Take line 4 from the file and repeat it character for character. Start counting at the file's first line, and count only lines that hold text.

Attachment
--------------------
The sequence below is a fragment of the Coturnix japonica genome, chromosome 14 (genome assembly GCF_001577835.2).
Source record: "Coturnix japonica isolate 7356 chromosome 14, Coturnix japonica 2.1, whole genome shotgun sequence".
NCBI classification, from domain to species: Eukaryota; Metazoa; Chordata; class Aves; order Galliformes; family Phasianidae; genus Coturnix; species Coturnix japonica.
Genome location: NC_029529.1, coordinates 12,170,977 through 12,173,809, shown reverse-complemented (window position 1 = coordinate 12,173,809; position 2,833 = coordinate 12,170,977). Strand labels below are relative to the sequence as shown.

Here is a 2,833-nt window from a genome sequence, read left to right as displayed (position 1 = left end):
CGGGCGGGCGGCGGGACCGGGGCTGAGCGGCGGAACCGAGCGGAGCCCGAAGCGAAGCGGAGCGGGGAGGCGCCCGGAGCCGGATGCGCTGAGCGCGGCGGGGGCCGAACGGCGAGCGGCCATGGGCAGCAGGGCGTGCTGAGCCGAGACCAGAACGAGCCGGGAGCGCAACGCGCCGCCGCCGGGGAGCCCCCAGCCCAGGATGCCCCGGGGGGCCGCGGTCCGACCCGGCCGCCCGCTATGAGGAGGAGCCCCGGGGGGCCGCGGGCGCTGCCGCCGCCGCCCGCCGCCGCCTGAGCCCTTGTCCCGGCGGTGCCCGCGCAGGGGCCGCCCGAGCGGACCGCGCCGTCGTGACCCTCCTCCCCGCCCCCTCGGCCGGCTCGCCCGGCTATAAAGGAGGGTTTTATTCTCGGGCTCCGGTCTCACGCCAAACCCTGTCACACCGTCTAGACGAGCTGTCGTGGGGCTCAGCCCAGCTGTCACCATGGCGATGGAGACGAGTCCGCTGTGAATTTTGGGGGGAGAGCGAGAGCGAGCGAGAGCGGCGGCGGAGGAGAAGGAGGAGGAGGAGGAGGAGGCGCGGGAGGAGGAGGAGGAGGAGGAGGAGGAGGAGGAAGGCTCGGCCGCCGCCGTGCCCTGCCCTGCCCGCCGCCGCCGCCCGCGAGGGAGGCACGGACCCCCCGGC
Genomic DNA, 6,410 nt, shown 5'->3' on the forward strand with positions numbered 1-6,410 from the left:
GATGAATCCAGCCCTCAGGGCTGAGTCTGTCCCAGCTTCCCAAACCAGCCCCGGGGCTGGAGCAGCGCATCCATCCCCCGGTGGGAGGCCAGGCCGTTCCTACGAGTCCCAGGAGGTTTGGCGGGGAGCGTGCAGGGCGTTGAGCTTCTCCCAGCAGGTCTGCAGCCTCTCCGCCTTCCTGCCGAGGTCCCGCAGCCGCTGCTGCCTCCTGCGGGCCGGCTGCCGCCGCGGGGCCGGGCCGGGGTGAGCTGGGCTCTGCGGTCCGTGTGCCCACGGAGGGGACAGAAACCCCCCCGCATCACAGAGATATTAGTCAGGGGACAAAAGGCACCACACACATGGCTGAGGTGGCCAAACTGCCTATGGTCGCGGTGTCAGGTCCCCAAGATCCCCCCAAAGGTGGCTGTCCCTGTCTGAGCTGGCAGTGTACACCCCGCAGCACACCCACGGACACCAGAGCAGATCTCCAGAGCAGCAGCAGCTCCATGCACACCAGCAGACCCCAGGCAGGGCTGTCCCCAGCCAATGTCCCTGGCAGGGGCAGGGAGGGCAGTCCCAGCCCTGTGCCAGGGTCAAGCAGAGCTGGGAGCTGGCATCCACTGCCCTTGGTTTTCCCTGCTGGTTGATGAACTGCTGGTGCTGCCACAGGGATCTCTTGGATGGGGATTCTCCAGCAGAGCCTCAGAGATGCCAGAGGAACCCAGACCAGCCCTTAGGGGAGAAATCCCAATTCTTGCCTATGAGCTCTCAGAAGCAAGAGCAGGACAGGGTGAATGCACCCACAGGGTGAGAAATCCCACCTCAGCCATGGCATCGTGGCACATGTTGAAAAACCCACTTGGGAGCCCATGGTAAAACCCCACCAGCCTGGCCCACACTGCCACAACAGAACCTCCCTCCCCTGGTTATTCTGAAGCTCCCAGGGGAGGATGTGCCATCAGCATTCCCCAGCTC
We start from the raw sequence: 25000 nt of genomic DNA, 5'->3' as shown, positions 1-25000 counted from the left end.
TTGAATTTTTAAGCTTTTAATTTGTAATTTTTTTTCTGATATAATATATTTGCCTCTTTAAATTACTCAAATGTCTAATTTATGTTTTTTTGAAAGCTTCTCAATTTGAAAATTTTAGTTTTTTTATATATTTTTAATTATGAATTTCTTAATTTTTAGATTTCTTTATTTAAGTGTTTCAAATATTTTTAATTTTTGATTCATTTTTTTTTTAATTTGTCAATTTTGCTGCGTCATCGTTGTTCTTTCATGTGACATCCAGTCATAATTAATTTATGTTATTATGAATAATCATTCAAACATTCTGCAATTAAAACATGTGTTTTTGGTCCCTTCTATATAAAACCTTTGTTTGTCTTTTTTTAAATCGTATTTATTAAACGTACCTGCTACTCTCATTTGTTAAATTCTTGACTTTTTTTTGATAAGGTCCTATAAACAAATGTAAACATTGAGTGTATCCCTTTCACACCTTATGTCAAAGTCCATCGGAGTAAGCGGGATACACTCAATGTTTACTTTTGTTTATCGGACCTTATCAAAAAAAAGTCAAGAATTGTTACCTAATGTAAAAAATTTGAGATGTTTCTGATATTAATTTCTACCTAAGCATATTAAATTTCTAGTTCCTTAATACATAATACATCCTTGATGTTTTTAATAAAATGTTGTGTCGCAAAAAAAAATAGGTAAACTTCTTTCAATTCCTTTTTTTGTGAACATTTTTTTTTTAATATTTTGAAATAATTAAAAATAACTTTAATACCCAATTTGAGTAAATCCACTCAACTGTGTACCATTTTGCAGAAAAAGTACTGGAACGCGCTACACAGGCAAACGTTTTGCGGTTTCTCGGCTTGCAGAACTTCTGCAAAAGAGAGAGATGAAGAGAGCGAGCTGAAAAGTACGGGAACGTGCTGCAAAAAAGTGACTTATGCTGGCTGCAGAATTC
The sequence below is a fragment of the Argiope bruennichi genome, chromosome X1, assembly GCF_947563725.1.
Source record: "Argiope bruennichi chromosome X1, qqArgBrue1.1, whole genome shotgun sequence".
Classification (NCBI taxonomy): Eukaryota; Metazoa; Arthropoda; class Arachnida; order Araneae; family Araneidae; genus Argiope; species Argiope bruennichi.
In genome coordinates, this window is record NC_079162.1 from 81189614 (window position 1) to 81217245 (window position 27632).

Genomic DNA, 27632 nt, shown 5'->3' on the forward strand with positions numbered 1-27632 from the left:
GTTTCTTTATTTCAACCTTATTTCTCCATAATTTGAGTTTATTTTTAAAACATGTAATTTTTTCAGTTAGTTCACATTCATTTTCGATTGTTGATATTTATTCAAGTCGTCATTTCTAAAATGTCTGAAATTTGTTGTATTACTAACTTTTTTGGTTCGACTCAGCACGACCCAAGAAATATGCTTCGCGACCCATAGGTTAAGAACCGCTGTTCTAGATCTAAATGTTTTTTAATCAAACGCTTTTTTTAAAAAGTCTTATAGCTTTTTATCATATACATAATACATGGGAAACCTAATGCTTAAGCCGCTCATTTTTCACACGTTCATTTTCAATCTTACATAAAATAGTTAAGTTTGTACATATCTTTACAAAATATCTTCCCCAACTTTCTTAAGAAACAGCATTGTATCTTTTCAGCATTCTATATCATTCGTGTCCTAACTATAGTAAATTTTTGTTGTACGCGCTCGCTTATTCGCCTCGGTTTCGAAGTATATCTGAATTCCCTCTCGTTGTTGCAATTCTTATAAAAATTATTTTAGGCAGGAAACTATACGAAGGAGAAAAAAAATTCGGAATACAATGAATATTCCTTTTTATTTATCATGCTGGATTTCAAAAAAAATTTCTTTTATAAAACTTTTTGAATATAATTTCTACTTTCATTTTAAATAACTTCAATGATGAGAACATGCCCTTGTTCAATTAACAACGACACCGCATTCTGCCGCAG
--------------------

Genome location: NC_029529.1, coordinates 12,170,977 through 12,173,809, shown reverse-complemented (window position 1 = coordinate 12,173,809; position 2,833 = coordinate 12,170,977). Strand labels below are relative to the sequence as shown.